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Flashcards in Urbanisation And Global Population Growth Deck (12):

What do you need for a place to be sustainable?

1) technology
2) information
4) goods and services
5) capital (money)
6) people


Links between rural and urban

1) infrastructure
-rural transports foods to urban for sale
-roads linking

-crops and livestock in rural
-intensive practices (farmers markets) closer to urban

3) resources
-minning in rural
- urban consumes a lot

4) work force
-educated young people live in urban
-'escape the city life'
-seasonal influx for agriculture and tourism in rural

5) environment
-national parks in rural
-import areas for rural and urban people

6)wast management
-happens on rural hinterland
-waste generally disposed of in rural locations

7) expansion of rural functions
-rural urban fringe has many activities but residential areas usually replace this


Australias population growth

1) prior to european settlement
-300,000 to 750,000 not including aboriginals

2)after European settlement
-coastal settlements
-80 years to reach 1 million

3)gold rush
-influx of people from around world

4) agricultural expansion
-cheap land
-transport networks established to stop loss of population after gild rush

5) after federation
-stricter immigration and emigration
-the white Australia policy

6)post war growth and manufacturing
-higher birth rates, migration from war
-when the rural settlements established

7) minning expansion
-large influx of immigration and economy
-urban centers established near mine sites

8) economic restructuring
-fall in rural population due to small farms combining into big efficient farms
-less money spent on rural transport

9) emergence or regional centres
-most of the country now loves in urban centres
-improvements to infrastructure
-economic independence between urban and rural places


Economists factors of Australian population

1) larger the urban area the higher no. And type of functions associated with it

2)functions are aboe to locate where the threshold population is


Environmental factors

1) climate
- areas with good climate creates good agriculture and living conditions

2) landforms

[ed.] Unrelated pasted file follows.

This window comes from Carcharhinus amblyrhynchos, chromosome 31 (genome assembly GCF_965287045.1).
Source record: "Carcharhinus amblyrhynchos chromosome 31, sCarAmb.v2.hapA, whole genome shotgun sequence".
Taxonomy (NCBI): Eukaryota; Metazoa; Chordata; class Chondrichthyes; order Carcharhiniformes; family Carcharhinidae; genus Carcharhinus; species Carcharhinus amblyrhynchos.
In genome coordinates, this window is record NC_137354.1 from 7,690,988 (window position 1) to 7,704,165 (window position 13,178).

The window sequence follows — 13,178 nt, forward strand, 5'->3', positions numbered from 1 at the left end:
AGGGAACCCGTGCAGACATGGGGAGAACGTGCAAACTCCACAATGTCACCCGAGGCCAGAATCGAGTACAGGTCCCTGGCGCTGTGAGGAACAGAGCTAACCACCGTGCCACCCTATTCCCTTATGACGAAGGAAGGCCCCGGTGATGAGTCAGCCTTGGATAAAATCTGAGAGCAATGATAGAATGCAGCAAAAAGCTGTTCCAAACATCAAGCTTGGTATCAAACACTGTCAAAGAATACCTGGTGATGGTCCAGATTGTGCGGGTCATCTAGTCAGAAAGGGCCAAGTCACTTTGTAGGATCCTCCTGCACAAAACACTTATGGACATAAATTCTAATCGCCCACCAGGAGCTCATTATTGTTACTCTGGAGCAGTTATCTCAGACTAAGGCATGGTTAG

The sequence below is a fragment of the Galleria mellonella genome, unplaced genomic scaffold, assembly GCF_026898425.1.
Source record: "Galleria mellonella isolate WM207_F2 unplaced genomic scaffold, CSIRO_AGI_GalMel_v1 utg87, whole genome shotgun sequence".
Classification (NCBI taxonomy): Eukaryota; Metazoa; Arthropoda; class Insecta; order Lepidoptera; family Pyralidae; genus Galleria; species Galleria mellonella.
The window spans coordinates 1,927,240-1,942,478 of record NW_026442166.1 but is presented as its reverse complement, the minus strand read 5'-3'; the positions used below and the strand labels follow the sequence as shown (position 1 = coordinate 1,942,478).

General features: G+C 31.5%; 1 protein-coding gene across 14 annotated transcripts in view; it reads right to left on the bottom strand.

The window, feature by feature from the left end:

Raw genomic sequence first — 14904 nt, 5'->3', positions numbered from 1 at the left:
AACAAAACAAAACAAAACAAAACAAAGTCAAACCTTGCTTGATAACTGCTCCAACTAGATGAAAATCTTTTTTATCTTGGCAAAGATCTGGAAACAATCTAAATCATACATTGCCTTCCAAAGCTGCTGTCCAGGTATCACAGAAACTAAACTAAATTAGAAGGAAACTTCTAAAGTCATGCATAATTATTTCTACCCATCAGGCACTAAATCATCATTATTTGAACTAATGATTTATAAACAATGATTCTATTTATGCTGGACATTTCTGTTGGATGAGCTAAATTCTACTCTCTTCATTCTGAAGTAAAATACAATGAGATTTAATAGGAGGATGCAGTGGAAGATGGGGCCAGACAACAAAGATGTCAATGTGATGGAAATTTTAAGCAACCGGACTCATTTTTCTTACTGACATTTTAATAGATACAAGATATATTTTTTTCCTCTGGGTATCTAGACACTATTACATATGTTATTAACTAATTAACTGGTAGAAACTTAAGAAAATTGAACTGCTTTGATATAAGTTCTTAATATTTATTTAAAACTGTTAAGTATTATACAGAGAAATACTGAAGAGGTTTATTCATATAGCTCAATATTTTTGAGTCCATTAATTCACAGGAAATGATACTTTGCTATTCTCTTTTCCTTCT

- flatter land makes building easier

3) soil
- fertile soil influences the location of rural communities


External morphology

1) simple model
-square due to flat topography
-doesn't apply to cities

2) complex
-influenced by factors eg site and situation

-dissected into smaller parts


Internal morphology

1) CBD
-high rise (expensive land)
-high day, low night pop

2) IMZ
-lots of land use mix
-changes frequently due to invasion and succesion

3)residential zone

4) OBD

5) RUF
-urban sprawl
-urban shadow effect

6) industrial zone


Cultural influence on morphology

-most moderen urban development driven by ecoomy

-industrial sites disposed of to encourage local empoylment

-changed by what we value (land, car ect)


Accessibility and land use influencing morphology

-the closer to the centrr the higher the cost
-development will follow roads
-limited availability


Site influencing morphology

-early Australia = flat land and grid like pattern

-engineering and construction improvements=more urban sprawl


Changing characteristics of rural and urban

1) age and gender
-push and pull factors
-20-39 in urban, 50 and older urban

2) cultural characteristics
-2015= 60% of Australias pop growth was from migration, 88% settled in capital cities

3) socioeconomic
-rural communities more disadvantaged
-fifo increased rural pop


Stages of urban development

1) low income countries dominate by rural activity

2) changing economy
- shift from agriculture to industrial economy (brazil)

3) rapid urbanisation
- rapidly industrialising

4) centralisation
-growth in manufacturing out put
-export orientated economy

5) decentralisation
- service and financial industries
( Australia)

6) questionable